The problem is that even though they talk about free markets and so on, the reality is, they are still struggling with how to unravel the Socialist and Keynesian ideas from the practical execution of daily government life.  Politicians, being what they are, will cater to the masses and populist thinking.  Which means they will try to coordinate both, but just like oil and water - these things do not mix well (and why many problems will fester going forward in our opinion).  In fact, they are now so desperate they are inventing what we like to call voodoo economic theorems, which goes down the darkest of roads of Keynesian dogma.  Keynes as a fictional evil wizard from the Harry Potter series.  Negative interest, banking bail-ins, and quantitative easing were never part of even the original Keynesian rule book, as bad as that was.  Now we have something off the charts in terms of new economic black magic.  However, our fear or concern is how they will reconcile these  distinctive philosophies and how the average citizen will be effected going forward because surely the man on the street will suffer from such experiments in alchemy.

How about some good news?  Well, if corporations are allowed to seek out other jurisdictions for lower costs and a better deal - then who is to say you cannot do the same?  For one, the politicians do say you cannot - but only if you are one of the middle-class they plan on milking going forward. Of course they do not say this outright, but rather through taxation policies, restriction on the movement of capital, taxation of capital invested abroad, asset reporting (FATCA), etcetera.   Corporations are permitted through various tax loopholes; legal write-offs and so on, to go elsewhere and even shelter corporate income from US taxation (even though US corporate income taxes are really at an all time low).  Individual private citizens like yourself, however, seem to be another matter, at least as far as the politicians are concerned.  But, you cannot stop progress. People will go where they want regardless - it cannot be stopped (even though there is no doubt the politicians may try).  This is the unintended fallout of globalization that the politicians never imagined, which is to say the globalization also of one segment they thought they had captive - individual citizens.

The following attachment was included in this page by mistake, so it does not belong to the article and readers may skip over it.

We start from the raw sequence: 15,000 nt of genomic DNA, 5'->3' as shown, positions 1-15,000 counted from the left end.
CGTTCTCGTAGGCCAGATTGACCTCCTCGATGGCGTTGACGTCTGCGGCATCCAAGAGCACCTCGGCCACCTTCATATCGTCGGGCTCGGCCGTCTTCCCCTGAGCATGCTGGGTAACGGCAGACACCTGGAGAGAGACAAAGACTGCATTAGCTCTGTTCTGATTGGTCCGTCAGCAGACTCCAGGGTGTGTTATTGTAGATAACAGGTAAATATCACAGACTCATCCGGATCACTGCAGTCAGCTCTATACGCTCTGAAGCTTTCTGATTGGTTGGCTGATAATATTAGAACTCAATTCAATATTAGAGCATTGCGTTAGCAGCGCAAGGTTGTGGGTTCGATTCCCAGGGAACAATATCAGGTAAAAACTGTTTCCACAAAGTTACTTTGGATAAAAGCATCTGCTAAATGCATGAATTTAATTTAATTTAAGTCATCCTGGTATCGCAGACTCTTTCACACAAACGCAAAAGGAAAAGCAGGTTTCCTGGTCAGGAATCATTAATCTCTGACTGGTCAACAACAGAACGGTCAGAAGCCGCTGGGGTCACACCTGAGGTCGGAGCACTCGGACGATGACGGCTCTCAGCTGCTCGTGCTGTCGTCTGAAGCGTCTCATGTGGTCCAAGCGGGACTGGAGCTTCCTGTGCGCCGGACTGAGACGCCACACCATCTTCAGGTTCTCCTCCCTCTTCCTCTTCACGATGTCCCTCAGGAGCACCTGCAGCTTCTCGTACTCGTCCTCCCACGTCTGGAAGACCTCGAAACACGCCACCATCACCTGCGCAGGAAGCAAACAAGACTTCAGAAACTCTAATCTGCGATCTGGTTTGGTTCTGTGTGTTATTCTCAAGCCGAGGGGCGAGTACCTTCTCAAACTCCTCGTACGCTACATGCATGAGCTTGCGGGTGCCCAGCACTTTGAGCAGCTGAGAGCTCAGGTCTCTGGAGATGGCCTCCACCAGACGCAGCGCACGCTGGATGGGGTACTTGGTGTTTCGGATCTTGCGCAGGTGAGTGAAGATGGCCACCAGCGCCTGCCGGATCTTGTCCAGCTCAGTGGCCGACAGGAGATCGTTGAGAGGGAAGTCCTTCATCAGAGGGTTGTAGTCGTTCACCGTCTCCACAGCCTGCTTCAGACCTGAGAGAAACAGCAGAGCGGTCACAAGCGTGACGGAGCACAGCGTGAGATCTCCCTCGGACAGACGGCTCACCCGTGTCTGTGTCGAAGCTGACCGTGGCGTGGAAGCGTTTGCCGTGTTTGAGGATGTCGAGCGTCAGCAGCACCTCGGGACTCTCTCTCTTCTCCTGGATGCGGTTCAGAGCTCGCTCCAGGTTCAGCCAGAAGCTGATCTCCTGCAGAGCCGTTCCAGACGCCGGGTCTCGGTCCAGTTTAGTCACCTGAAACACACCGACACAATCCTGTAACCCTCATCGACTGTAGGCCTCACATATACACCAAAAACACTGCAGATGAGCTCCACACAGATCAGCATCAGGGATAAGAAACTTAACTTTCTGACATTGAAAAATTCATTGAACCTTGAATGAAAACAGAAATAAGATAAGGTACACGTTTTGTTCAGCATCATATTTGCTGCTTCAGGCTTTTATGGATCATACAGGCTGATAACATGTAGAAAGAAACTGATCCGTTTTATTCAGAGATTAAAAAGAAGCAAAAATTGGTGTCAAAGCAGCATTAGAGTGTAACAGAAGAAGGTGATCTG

Many middle class people from the US and Europe have already figured some of these things out for themselves.  Which is to say, why not consider selling assets in a high tax or high cost of living jurisdiction and moving to a low tax, low cost of living jurisdiction?  This is what free markets encourage, do they not?  Why is it that large corporations have to be the only citizens taking advantage?  Expatriation, or the idea of moving to another country really is just another form of globalization at work, albeit on a very personal level.  The same applies to such topics as offshore banking and the like as well.  This is the one very real and practical possible solution and choice you do have.  Which is to say, you can get away or relocate to another country that DOES operate somewhat on truer means in terms of the free market, private property rights and other forms of true libertarian thinking - without the trappings of an old socialist or welfare state to contend with. Many of these countries did not have the explicit intent to coming to this conclusion, but arrived there just the same anyway - in part because they never developed the welfare state monster others have.  They could never afford to do it in the past, and now that maybe they can on some small level - the US pulled the rug out and is going the other way.  The US used to tell developing countries - Do what we have done, become like us in terms of social security and all the other social welfare programs we put into place.  At the same time, putting a restriction on government spending in these nations when the IMF or some other US controlled institution went in.  So, it is quite amusing in some respects that because of these events, many of these developed countries do not have a welfare state to dismantle nor the payment obligations affiliated with it.  Many might have high levels of foreign debt, but certainly not all.  In addition, if the western democracies continue with plans to forgive debt of many of these countries, then these developing countries will certainly be in good shape going forward.  So, maybe the time is here to think about going to where the future growth will be, and not harp on the good old days where it once was.